WHAT IF, with a single bill, the Legislature could entice more jobs to South Carolina, and repair our roads, and protect our water and air, and at least make it easier to provide a better education to poor kids?
Henry McMaster and Travis Medlock say there is such a bill, and it’s gasping for air over at the State House: It’s the House-passed ethics reform bill that is bogged down on the Senate calendar. (A Senate bill would work as well, if the language that gutted it were removed, but it’s in what appears to be a permanent vegetative state.)
“I don’t think the people sense that this legislation is a pocketbook issue, but it is a pocketbook issue,” said Mr. Medlock, the Democratic member of this duo of ethics-crusading former state attorneys general. “For instance, y’all are talking about the Edisto River becoming a creek. Who wouldn’t like to know if there is someone who is having gainful employment regarding it, perhaps on the local level, council, at a state agency or perhaps in the Legislature? You can go from that river to that mountain of trash that is shipped in from other states. Who wouldn’t want to know what personalities were involved in the development of our becoming New Jersey’s trash can?”
Mr. Medlock is quick to note that he has no evidence of corruption in government, that he respects people who are willing to serve in public office and counts many close friends among legislators; it’s just that people tend to be more honest when their motivations are public. And one of the big things a real ethics-reform law would do is require elected and appointed officials to tell us who provides them with income.
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That disclosure requirement, he says, will tell people “whether or not there are these extraneous intervening monetary incentives that are causing their taxes to go up, that are causing their expenses to go up.”
Actually, it might be more a way to greatly reduce the chance of having those “extraneous intervening monetary incentives,” because most officials likely would stop accepting money that would be embarrassing to disclose. And that would allow them to think about putting our interests ahead of the interests of those former employers or clients whose interests might clash with ours.
When you combine the self-regulating effect of income disclosure with independent investigations of legislators and tougher and surer enforcement for everyone, Mr. McMaster says, an ethics bill becomes a jobs bill.
“When you can get good legislation going through on a whole lot of things, which will happen when there is not undue influence or the fear of undue influence, we can get jobs going, and everything works better,” he told me last week.
Mr. McMaster argues that our state has all the advantages it needs to woo top-flight manufacturers such as Volvo — from the collaboration of our research universities to clean water, a good environment, low electricity prices, a deep-water port and a business-friendly environment — with one exception: that big fat “F” ranking we have for ethical government.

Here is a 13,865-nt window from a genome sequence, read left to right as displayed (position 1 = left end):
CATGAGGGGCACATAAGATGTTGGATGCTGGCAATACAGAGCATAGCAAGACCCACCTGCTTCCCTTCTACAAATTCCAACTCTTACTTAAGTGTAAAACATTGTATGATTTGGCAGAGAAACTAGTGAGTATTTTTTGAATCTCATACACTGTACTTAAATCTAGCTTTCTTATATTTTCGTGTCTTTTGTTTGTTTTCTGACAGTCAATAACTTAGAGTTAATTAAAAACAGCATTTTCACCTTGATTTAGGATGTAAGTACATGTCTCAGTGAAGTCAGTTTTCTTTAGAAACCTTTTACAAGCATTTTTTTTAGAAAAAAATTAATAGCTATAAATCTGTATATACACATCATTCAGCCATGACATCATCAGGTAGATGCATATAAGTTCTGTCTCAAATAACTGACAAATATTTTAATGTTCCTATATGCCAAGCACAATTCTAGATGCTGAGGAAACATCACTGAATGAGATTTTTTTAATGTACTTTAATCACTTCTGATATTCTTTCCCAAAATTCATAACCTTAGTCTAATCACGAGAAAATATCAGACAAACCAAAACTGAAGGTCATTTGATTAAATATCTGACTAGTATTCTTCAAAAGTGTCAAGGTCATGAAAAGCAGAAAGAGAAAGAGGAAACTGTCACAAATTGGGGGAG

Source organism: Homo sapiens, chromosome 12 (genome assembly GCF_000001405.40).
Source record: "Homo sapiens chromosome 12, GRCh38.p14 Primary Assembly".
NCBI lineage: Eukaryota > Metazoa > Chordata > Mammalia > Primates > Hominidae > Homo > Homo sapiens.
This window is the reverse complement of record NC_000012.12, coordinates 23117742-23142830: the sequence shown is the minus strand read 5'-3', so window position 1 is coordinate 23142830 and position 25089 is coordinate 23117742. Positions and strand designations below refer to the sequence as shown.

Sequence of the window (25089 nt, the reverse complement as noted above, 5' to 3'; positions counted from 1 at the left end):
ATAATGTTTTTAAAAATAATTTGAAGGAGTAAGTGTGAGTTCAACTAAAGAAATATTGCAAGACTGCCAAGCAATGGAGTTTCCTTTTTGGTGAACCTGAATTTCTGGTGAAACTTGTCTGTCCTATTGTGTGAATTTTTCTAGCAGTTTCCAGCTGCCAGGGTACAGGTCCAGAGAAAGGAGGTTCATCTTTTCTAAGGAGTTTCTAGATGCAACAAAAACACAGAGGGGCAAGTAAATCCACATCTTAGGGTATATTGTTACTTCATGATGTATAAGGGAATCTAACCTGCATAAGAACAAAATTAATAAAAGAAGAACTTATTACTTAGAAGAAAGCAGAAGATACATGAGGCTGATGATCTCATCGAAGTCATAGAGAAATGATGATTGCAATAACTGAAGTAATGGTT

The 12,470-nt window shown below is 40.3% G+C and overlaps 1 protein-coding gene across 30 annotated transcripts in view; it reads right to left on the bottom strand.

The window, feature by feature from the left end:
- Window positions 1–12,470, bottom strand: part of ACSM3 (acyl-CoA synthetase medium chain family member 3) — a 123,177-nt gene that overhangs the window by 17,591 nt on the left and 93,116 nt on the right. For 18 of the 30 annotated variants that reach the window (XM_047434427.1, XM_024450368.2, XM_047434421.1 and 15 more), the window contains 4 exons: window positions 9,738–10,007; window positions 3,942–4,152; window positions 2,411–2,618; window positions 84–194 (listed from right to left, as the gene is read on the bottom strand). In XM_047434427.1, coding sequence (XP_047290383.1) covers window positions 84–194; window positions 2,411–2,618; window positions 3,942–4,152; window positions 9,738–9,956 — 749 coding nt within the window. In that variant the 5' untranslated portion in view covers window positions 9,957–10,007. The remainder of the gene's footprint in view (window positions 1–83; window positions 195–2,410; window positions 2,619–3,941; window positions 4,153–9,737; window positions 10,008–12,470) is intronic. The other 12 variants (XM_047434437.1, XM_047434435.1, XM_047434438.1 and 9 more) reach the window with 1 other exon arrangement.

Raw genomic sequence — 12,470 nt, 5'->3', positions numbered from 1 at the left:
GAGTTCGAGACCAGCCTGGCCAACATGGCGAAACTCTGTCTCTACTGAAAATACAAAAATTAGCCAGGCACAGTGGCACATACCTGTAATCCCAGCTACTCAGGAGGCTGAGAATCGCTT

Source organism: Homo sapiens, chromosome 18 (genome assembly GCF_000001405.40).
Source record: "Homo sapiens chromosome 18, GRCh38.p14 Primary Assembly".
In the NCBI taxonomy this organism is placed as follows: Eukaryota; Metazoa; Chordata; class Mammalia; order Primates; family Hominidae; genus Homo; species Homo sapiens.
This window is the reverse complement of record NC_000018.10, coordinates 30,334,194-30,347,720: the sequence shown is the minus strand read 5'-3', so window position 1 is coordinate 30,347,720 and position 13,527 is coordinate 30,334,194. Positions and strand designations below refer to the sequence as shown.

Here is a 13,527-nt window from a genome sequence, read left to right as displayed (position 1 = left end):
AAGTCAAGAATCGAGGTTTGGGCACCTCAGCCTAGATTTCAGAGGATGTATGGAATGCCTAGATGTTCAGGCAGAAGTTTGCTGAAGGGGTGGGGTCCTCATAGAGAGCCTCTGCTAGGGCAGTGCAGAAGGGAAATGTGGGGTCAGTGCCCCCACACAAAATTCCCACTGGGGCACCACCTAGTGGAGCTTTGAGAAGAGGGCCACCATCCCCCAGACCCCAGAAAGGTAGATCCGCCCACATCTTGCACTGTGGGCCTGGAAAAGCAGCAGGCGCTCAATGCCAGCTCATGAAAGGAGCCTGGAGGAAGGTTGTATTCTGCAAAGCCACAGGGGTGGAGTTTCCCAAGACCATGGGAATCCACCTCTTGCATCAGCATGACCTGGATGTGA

“If with the stroke of a pen we could put ourselves in the top category on ethics, we would have an enormous advantage over the competition,” he said. “There would be businesses investing, and that means more tax money coming into the coffers to do the things we need, including on schools, education, and people would have jobs so there would be less crime, less domestic violence, less alcoholism. When you have people working, a lot of problems go away.”
Granted, when you get him wound up, Mr. McMaster can sound a bit like a come-on for the latest kitchen gadget that slices and dices and kneads and fries and does the laundry and watches the kids while you’re out dancing. Truth be told, the connection between a more ethical state government and a better state to live in isn’t quite that direct. But he and Mr. Medlock do make a very good point: When you’re trying to woo reputable companies, it’s an advantage to be a state that doesn’t have actual or perceived pay-to-play politics.
Here’s another very good point they make: Ethics really does matter to voters, even if they don’t talk in those terms.
Mr. McMaster has gotten to know state senators much, much better since his election in November as lieutenant governor, and he noted that a favorite argument of reform opponents is that ethics can’t be a priority because people don’t stop them at the grocery store or basketball game or anywhere else and demand that they pass an ethics bill. “I would turn that around and say, ‘How many times have you heard people say all politicians are crooked?’ Well, when they say that, they’re saying ‘We need an ethics bill.’”
Mr. Medlock says the public wants ethics reform so much that “if you put this thing to a referendum, it would be voted in by 101 percent.”
Huh? “Some people would vote twice.”
Well, maybe the prospect of voter fraud isn’t the best argument to make in favor of an ethics bill. But you get the idea.
Ms. Scoppe can be reached at firstname.lastname@example.org or at (803) 771-8571. Follow her on Twitter @CindiScoppe.